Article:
Crew Preps for Spacewalk; Cargo Ship Departs
Commander Chris Hadfield (background)
and Flight Engineer Tom Marshburn work
in the Kibo module of the International
Credit: NASA TV
Commander Chris Hadfield of the Canadian Space Agency started his day logging his breakfast as he began the seventh day of a 10-day prescribed diet for the Energy experiment, which is aimed at precisely measuring the dietary requirements for astronauts during long-duration space missions.
After a daily planning conference with flight control teams around the world, Hadfield joined Flight Engineer Tom Marshburn of NASA in the Kibo laboratory to collect air flow measurements from vents throughout the Japanese module. In the absence of gravity, proper ventilation is needed to prevent dangerous pockets of carbon dioxide from building up inside the station.
Marshburn also charged the batteries for a trio of bowling-ball-sized free-flying satellites known as Synchronized Position Hold, Engage, Reorient, Experimental Satellites, or SPHERES. On Tuesday, Marshburn will equip SPHERES with a stereoscopic camera setup dubbed the Visual Estimation and Relative Tracking for Inspection of Generic Objects, or VERTIGO, to demonstrate technologies for relative navigation based on a visual model.
Flight Engineer Tom Marshburn with
Marshburn’s fellow NASA astronaut aboard the station, Flight Engineer Chris Cassidy, spent his morning setting up a test sample for the Advanced Colloids Experiment inside the Fluids Integrated Rack. Results from this experiment may help researchers understand how to optimize stabilizers to extend the shelf life of products like laundry detergent, paint, ketchup and even salad dressing.
In the afternoon, Cassidy and Hadfield worked together on another colloid experiment. The two astronauts set up a sample for the Binary Colloidal Alloy Test and photographed the results.
Meanwhile, Marshburn conducted maintenance on the Combustion Integrated Rack. This facility, which includes an optics bench, combustion chamber, fuel and oxidizer control, and five different cameras, allows a variety of combustion experiments to be performed safely aboard the station.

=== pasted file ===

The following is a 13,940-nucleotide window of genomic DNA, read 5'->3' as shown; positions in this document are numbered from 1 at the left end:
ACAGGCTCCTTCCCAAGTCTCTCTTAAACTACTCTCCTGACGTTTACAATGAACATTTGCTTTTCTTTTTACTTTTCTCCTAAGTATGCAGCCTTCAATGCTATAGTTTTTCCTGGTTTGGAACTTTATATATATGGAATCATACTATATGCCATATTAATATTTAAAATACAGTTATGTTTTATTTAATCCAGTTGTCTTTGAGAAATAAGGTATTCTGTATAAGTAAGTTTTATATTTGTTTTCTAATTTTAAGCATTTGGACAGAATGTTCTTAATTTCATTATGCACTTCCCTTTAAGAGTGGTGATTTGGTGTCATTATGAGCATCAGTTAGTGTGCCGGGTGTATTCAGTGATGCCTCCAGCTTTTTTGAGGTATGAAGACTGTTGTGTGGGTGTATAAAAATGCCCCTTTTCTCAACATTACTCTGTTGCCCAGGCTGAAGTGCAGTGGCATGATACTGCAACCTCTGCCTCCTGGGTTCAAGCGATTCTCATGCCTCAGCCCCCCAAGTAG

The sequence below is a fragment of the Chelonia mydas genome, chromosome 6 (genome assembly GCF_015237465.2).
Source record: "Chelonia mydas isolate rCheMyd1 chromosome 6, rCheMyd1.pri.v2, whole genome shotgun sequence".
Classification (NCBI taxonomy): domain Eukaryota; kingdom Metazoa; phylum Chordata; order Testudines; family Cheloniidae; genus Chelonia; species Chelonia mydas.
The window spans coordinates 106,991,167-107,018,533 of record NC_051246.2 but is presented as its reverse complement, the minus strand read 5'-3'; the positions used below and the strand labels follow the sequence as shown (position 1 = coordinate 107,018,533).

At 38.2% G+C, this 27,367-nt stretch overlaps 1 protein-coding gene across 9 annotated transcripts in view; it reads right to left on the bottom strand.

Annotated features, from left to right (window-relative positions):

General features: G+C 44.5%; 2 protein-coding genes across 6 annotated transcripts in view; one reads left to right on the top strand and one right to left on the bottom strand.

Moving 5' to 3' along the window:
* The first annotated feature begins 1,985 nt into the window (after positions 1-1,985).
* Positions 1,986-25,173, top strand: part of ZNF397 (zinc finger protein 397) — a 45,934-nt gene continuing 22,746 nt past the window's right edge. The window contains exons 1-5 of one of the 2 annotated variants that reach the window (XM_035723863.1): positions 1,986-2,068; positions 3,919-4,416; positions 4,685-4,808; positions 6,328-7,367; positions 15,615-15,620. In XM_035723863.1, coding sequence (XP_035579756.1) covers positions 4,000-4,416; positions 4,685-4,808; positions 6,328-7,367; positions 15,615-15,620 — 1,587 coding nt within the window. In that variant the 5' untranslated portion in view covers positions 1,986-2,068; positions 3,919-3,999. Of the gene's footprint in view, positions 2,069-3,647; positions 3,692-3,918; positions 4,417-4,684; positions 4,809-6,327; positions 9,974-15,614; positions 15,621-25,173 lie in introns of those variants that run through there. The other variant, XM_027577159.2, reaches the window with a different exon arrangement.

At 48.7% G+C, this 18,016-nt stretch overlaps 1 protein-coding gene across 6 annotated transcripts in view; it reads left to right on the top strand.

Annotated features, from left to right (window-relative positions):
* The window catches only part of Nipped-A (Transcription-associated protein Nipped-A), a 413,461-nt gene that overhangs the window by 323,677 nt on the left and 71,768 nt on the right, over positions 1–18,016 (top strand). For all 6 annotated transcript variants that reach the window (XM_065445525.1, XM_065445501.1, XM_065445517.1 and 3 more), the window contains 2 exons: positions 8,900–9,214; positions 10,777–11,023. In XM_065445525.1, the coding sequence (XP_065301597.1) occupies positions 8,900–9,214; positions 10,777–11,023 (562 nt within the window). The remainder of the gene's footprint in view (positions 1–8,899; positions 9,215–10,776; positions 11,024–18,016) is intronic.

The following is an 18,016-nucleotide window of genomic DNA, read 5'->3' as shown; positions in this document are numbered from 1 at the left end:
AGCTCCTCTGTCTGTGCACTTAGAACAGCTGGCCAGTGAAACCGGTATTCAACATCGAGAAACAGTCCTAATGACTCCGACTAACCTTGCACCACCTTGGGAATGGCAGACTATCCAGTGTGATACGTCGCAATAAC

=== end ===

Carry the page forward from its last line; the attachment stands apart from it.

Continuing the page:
Flight Engineer Tom Marshburn peers
into the inner workings of the
Combustion Integrated Rack as he
performs maintenance on the facility.
Credit: NASA TV
› Read more about Friday's spacewalk
In preparation for that spacewalk, Vinogradov and Romanenko installed lights and tool belts to their Russian Orlan spacesuits. They also tagged up with spacewalk specialists at the Russian Mission Control Center in Star City outside Moscow to review procedures for Friday’s excursion.
Their fellow cosmonaut aboard the station, Flight Engineer Alexander Misurkin worked with the Constant experiment, which studies the effect of microgravity on a model enzyme.
The Expedition 35 crew also bid farewell to an unpiloted Progress cargo ship as it clears the way for the arrival of the next Russian space freighter.
A video camera on the departing ISS
Progress 49 cargo craft captured this
view of the International Space Station.
Credit: NASA TV
From a window in the Russian segment of the station, Russian crew members photographed the automated departure as the cargo craft fired its thrusters to move a safe distance away from the complex. After several days of thruster firings to help calibrate Russian radar systems on the ground, Progress 49 will re-enter Earth's atmosphere on Sunday, April 21 and will burn up over the Pacific Ocean. Progress resupply ships are not designed to be recovered, so, like its predecessors, Progress 49 was filled with trash and station discards after its cargo was unloaded.
Progress 49 delivered nearly three tons of supplies for the station crew when it docked to the station a little less than six hours after launch on Oct. 31. This was the second of three Progress launches in a row that used an abbreviated launch-to-rendezvous schedule instead of following the typical two-day flight profile to reach the station.
Progress 49's departure clears the way for the arrival of the ISS Progress 51 cargo craft. Loaded with more than 3 tons of food, fuel, supplies and experiment hardware for the six crew members aboard the orbital laboratory, Progress 51 is scheduled to launch from the Baikonur Cosmodrome in Kazakhstan at 6:12 a.m. (4:12 p.m. Kazakh time) Wednesday, April 24, and dock to the station two days later.
The Antares rocket is rolled out to
the Mid-Atlantic Regional Spaceport
Pad-0A at NASA's Wallops Flight Facility.
Credit: NASA TV
› Antares updates from Orbital
Antares is undergoing testing that will enable the rocket to eventually carry experiments and supplies to the International Space Station aboard a Cygnus cargo spacecraft. This test flight will not launch a Cygnus spacecraft or rendezvous with the space station.
Orbital is testing the Antares rocket under NASA's Commercial Orbital Transportation Services (COTS) program. NASA initiatives like COTS are helping develop a robust U.S. commercial space transportation industry with the goal of achieving safe, reliable and cost-effective transportation to and from the space station and low-Earth orbit.
› Read more about Expedition 35
Edited by Waspie_Dwarf, 20 April 2013 - 03:28 PM.